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Archive for November 1st, 2008

The K-9 kiss-off: Friends with no benefits

Izzy was a police dog in Longmont, Colorado until an on-the-job injury led to his retirement. Now, more than two years later, he’s in need of surgery — related to that injury — that could cost $6,000.

That the Fraternal Order of Police in Longmont is turning to the public to try and raise that money is noble.

That they are forced to is wrong.

“He worked for us for nine years and he did a lot of good work in those nine years,” Detective Steve Schulz, president of the Longmont FOP, told the Longmont Times-Call.

As I see it, Longmont owes Izzy for that.

A police dog that serves his city — like a soldier who serves his country — deserves to be taken care of by that city, especially when his injuries are related to that service.

And he deserves to be taken care of FOREVER.

Unfortunately, that’s rarely the case. Retired police dogs in some jurisdictions are euthanized when their service is complete. Others allow them to retire and remain in the care of their partner/handler.

At that point, as with Izzy, the city cuts off any assistance with care, feeding or veterinary bills.

As Izzy’s handler, Detective Bruce Vaughan pointed out, in the city’s view, dogs are “equipment.”

Izzy was injured while helping catch a suspect in April 2007.  After crashing his truck in a high-speed chase, the suspect ran. Izzy chased him down. In the fray that followed, the dog was flipped over and suffered an injury to his spine, which Vaughan said has been diagnosed as a ruptured disk.

The suspect, who had led police on two previous chases,and reportedly had pointed a gun at the head of two different women, was convicted in December 2007 on menacing and drug charges and sentenced to 13 years in prison.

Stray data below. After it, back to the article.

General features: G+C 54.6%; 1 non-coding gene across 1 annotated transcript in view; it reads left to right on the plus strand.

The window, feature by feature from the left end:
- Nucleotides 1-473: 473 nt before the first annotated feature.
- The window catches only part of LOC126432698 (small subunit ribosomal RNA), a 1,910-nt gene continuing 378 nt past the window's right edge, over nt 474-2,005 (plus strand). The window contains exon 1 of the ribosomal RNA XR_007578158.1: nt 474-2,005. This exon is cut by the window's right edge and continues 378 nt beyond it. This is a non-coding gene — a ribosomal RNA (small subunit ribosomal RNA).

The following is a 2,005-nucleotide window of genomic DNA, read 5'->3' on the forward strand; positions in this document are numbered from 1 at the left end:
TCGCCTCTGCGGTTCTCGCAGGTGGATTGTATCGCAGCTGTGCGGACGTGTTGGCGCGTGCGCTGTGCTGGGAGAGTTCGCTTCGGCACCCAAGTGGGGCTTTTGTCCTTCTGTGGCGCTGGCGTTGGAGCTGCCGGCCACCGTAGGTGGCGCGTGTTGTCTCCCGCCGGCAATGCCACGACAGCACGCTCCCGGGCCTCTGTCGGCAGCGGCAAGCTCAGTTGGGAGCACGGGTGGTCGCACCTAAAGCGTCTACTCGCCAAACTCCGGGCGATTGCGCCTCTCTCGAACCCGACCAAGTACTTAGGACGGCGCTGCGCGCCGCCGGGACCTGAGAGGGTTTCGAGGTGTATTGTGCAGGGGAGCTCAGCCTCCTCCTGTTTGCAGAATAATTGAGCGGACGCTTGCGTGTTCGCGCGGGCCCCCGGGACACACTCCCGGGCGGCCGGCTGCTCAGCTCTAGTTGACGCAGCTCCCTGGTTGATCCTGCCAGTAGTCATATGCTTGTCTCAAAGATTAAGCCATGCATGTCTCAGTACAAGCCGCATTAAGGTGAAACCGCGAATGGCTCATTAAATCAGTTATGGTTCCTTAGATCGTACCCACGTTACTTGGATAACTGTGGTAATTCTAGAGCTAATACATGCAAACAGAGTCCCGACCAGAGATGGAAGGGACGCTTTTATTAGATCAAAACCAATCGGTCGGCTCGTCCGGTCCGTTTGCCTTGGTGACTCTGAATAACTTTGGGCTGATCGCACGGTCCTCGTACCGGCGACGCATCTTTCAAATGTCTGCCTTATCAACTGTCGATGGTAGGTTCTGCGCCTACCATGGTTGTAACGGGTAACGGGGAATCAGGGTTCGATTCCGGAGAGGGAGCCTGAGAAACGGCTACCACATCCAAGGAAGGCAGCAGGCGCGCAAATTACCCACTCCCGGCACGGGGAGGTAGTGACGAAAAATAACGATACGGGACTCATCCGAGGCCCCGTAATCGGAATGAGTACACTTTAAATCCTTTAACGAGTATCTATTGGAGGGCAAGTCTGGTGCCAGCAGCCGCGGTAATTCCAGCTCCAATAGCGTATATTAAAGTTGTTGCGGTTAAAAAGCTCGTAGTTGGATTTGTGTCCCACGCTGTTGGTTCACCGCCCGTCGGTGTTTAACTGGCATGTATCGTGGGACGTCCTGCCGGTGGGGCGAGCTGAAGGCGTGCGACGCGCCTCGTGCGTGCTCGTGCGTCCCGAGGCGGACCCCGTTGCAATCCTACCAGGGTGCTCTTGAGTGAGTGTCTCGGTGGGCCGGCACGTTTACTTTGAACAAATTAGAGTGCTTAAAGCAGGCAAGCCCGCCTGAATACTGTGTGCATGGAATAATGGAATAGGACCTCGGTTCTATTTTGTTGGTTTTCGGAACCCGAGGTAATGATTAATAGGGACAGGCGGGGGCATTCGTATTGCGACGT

Other than the injury, which makes it difficult for the dog to use his hind legs, Vaughan said, Izzy is healthy. “He still has a puppy face. He’s got a lot of energy,” he said.

Donations for the surgery, estimated to cost $6,000, can be made to FOP No. 6 K9 Fund, in care of Guarantee Bank and Trust, P.O. Box 1159, Longmont, Colo. 80502.

Dog-lovers, I suspect, will likely come through for Izzy.

It’s a shame that city he served did not.

Albuquerque dog is registered, won’t vote

An Albuquerque man who gave his dog’s name when he was approached during a voter registration drive at a Wal-Mart two years ago didn’t think “Tuckup Koepke” would actually become a registered voter.

But he did.

Don Pizzolato says he filled out the paperwork with his dog’s name, and a fake birth date and social security number — not expecting he would end up registered to vote in Bernalillo County. A week later though, his dog received a voter registration card in the mail.

Pizzolato’s decision to go public with the story — on the website Duke City Fix — was in response to an op-ed piece in the Sunday Albuquerque Journal in which the county clerk said voter fraud would be “extremely rare.”

“In Tuckup’s case either name, address, Social Security number or species should have raised some sort of flag. Apparently none of this was a problem for the wizards charged with keeping the integrity of the electoral process somewhere north of Richard Daley’s Chicago,” Pizzolato wrote.

“Anyone want to take a guess as to how successful I would be if I repeated the experiment ten times (different pet names, of course).”

Pizzolato said his dog — you can look up Tuckup’s registration (voter, that is) here — isn’t really going to vote.

The county clerk he was attempting to refute, Maggie Toulouse Oliver, was less than amused with it all, and contacted law enforcement authorities after seeing the website contribution. Registration fraud is a fourth-degree felony.